Japanese blogger’s week at Campbell

Ayumi pictures

English New Zealand hosted Japanese blogger Ayumi Murayama at six NZ English Language schools in NZ in August and September. Campbell was lucky to be one of the schools selected for this programme.

While in Wellington Ayumi attended regular classes at Campbell and in the evenings and weekend she was able to experience what makes Wellington the cultural, arts and film capital of New Zealand. Activities included a visit to Te Papa, the world-famous Embassy Theatre, Weta Workshop, The Lux Light Festival, and Wellington Night Markets. Ayumi also ate at restaurants featured as part of Visa Wellington on a Plate, and watched ‘A Midsummer Night’s Dream’ ballet at the St James Theatre. Check out her pictures and blog posts from her trip there.

I love it here! I’m very interested in art and design, and there are so many historical buildings. I like the mix of old western culture and other cultures which have brought somethings to the city. There are lots of very open and artistic people. People here spend a lot of money on art and welcome those artistic minds.

I like Campbell because of the mix of academic and fun aspects of studying the language. I’m not good at making friends, but at Campbell, I’ve made lots of friends!

Campbell has a really welcoming atmosphere.

Ayumi Murayama – Japan

Ayumi with camera

While she has been here, she has also been writing blog posts as part of her trip. You can read all of her posts here blog or on her facebook page.

Barista Course Graduates Find Jobs

After graduating from the MOJO Barista Course a few weeks ago, we can share some good news! A couple of the students have found work where they can use their newly gained skills!graduation and coffeeSylvain from France is currently working in a hotel in Wellington and is waiting to hear back from another job interview for work in the Banquets and Events department at Te Papa National Museum of New Zealand. He’ll definitely be able to put his latte and flat white making skills into action there. Good luck Sylvain!fun and sylvainAnother graduate, Loubna, has had a promotion to part time duty manager in another Wellington hotel since the course ended. This was a direct result of doing the Campbell MOJO Barista Course, as she now has to make coffees as part of her job! Congratulations!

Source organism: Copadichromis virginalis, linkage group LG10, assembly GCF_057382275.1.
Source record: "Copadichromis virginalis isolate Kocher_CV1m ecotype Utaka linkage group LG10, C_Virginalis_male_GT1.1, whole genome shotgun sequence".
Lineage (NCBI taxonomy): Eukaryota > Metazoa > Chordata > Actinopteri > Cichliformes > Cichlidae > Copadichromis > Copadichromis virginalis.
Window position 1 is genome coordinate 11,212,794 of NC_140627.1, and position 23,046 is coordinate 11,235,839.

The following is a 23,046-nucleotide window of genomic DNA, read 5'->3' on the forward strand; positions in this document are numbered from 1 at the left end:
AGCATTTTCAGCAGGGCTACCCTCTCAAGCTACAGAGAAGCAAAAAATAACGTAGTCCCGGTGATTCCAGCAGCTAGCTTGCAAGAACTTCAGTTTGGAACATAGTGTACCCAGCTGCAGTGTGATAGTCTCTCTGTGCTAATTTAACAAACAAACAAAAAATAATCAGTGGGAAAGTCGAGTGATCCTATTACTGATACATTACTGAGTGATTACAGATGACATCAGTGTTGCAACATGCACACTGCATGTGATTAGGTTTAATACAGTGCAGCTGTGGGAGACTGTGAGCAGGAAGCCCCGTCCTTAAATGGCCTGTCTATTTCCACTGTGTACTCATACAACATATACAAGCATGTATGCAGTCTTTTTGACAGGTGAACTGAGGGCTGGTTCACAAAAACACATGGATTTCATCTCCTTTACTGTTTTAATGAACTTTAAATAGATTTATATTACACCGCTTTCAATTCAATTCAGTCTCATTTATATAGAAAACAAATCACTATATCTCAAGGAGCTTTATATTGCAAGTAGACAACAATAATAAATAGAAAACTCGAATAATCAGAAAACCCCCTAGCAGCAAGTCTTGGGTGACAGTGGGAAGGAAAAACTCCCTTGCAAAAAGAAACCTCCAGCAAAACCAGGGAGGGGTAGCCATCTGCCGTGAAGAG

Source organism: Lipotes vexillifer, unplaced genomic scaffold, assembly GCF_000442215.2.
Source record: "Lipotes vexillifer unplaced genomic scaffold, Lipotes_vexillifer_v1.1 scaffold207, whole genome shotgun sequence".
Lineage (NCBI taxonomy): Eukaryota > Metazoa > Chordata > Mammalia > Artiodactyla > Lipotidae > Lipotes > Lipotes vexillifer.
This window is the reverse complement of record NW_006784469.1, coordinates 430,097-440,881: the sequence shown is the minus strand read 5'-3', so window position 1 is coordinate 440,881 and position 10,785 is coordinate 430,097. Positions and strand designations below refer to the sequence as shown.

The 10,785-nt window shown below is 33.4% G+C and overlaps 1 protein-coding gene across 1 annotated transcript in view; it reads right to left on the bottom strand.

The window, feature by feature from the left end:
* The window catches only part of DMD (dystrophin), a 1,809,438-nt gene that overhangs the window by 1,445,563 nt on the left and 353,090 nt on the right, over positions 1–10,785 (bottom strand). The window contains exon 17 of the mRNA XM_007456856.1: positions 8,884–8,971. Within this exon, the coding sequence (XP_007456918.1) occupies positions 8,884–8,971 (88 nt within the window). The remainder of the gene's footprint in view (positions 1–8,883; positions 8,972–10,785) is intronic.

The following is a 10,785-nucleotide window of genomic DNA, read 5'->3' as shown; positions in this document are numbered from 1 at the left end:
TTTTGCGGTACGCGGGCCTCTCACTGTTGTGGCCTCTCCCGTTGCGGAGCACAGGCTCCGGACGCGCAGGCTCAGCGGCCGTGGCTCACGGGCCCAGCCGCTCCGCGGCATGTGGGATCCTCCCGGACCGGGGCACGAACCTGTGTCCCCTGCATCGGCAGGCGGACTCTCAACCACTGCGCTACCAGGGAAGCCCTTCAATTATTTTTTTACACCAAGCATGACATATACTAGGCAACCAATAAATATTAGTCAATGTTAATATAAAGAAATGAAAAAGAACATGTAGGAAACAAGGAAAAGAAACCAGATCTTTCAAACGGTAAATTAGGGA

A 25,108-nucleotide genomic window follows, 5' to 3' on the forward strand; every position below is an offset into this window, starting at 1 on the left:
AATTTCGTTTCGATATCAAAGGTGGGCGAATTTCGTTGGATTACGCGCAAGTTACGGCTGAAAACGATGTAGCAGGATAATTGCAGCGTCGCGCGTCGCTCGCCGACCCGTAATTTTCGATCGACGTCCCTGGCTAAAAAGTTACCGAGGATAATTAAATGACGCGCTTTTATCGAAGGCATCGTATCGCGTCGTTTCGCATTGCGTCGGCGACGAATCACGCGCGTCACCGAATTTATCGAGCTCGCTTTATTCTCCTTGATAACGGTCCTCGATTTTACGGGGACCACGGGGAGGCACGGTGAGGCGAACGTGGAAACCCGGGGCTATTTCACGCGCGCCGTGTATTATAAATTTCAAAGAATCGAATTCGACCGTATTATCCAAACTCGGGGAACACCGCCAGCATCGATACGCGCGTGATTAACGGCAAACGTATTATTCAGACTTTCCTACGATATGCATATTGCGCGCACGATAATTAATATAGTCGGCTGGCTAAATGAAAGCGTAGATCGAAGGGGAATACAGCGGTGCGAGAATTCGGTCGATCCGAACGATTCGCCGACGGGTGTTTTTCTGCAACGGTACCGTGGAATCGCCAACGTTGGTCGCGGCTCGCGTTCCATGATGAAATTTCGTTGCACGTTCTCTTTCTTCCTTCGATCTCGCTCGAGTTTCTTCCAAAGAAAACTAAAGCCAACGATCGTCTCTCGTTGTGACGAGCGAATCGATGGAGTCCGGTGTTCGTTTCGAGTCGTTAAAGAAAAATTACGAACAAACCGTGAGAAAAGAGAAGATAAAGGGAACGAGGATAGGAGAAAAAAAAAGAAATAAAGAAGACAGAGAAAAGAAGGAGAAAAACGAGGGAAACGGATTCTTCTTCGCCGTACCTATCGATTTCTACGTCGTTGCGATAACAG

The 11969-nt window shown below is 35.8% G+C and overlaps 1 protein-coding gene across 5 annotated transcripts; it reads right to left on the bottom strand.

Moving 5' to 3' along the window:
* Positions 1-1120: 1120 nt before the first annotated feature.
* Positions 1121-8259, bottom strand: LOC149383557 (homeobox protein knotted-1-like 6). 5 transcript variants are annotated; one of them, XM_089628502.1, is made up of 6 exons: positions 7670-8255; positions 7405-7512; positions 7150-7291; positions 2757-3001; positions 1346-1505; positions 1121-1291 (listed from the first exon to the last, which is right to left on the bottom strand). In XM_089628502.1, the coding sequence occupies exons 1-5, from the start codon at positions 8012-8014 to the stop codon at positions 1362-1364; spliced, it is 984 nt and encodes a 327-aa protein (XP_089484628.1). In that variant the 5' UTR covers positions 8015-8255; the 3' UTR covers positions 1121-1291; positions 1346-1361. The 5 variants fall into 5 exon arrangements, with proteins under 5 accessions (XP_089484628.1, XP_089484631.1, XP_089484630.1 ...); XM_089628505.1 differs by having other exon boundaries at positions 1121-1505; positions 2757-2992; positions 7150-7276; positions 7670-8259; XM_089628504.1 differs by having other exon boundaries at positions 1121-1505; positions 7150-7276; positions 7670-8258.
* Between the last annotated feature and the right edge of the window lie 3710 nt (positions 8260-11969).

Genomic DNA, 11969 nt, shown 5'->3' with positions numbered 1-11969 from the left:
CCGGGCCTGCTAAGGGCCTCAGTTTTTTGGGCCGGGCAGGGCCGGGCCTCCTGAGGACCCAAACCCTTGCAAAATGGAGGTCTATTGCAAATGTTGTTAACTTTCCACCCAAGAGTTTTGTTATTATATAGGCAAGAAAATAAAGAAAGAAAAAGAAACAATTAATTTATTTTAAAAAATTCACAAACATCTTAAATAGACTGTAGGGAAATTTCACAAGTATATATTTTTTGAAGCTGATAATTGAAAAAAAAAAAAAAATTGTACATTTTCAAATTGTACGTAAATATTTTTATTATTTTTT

The Campbell MOJO Barista course is a great way to gain skills to get into the workplace in New Zealand. As a very practical course, students learn how to make the most popular types of coffees, and by the end of the course will be fully fledged baristas.

For more information, check out our MOJO Barista page on our website. If you are interested in the MOJO Barista course at Campbell, including dates of the next course, get in touch with us at info@campbell.ac.nz.

Campbell Pathways Success

Dennis in actionHanzhang Wang, better known as Dennis, is one of Campbell’s successful pathway students now in his first year studying at Le Cordon Bleu NZ on the Basic Cuisine course. Dennis is originally from Tongliao in China and came to New Zealand with the intention of studying culinary arts.

‘The reason to choose New Zealand was because this country is well known as all the great nature ingredients, especially for lamb and beef. Le Cordon Bleu in New Zealand is the school that I always want to study at. However, at the time (before entrance), my English was not good enough to meet the entrance requirement. So I need to study in a language school first to help me improve it. Campbell is associated with Le Cordon Bleu which is the pathway to tertiary education. If I passed this course, (it means) I can go directly to Le Cordon Bleu. My dream is to study cooking styles from different countries. My final goal will be a good chef!’

Dennis Wang

The Campbell Institute provides non-IELTS pathways into a number of tertiary providers in New Zealand. One of the most popular is the pathway to Le Cordon Bleu NZ. Le Cordon Bleu is the world’s premier culinary arts school, founded in Paris, France. Le Cordon Bleu’s Wellington campus is one of their newest and combines new world innovation and local cuisine with the principles, techniques and artistry of the French traditions.Dennis studying at LCB

Charity Auction Hits Record High at Campbell

Staff and students at auction1 charityThis year Campbell charity auction took place on Thursday 18th of June and was a great success.

This year our chosen charity was The Himalayan Trust, which was founded by world famous Kiwi, Sir Edmund Hillary- Hillary and his climbing partner, Tenzig Norgay, were the first people to climb Mount Everest. This charity works to help the people of Nepal by building schools and hospitals, training teachers and doctors, providing volunteers and restoring natural forests.Himalayan TrustThey now have even more need of our support after the earthquakes which struck in April and May 2015.

Local Wellington companies were, as always, very generous with items donated including coffee from MOJO and Havana coffee, cosmetics from Dove, an iPhone from Vodafone, and many other products and gift vouchers from shops and restaurants around the city.

Of course we would also like to thank our students and staff who got their wallets out to donate to this great cause. We smashed all our previous charity auctions, reaching a total of $2,609.60 NZD, with students still donating as the week goes on. Our Auckland campus are also doing some fundraising, so we hope to reach $3,000 NZD- our best charity auction yet!

High Tea at Le Cordon Bleu

Our students were spoilt rotten a few weeks ago when they went to Le Cordon Bleu (LCB) in the centre of Wellington to enjoy a tour and a lovely high tea.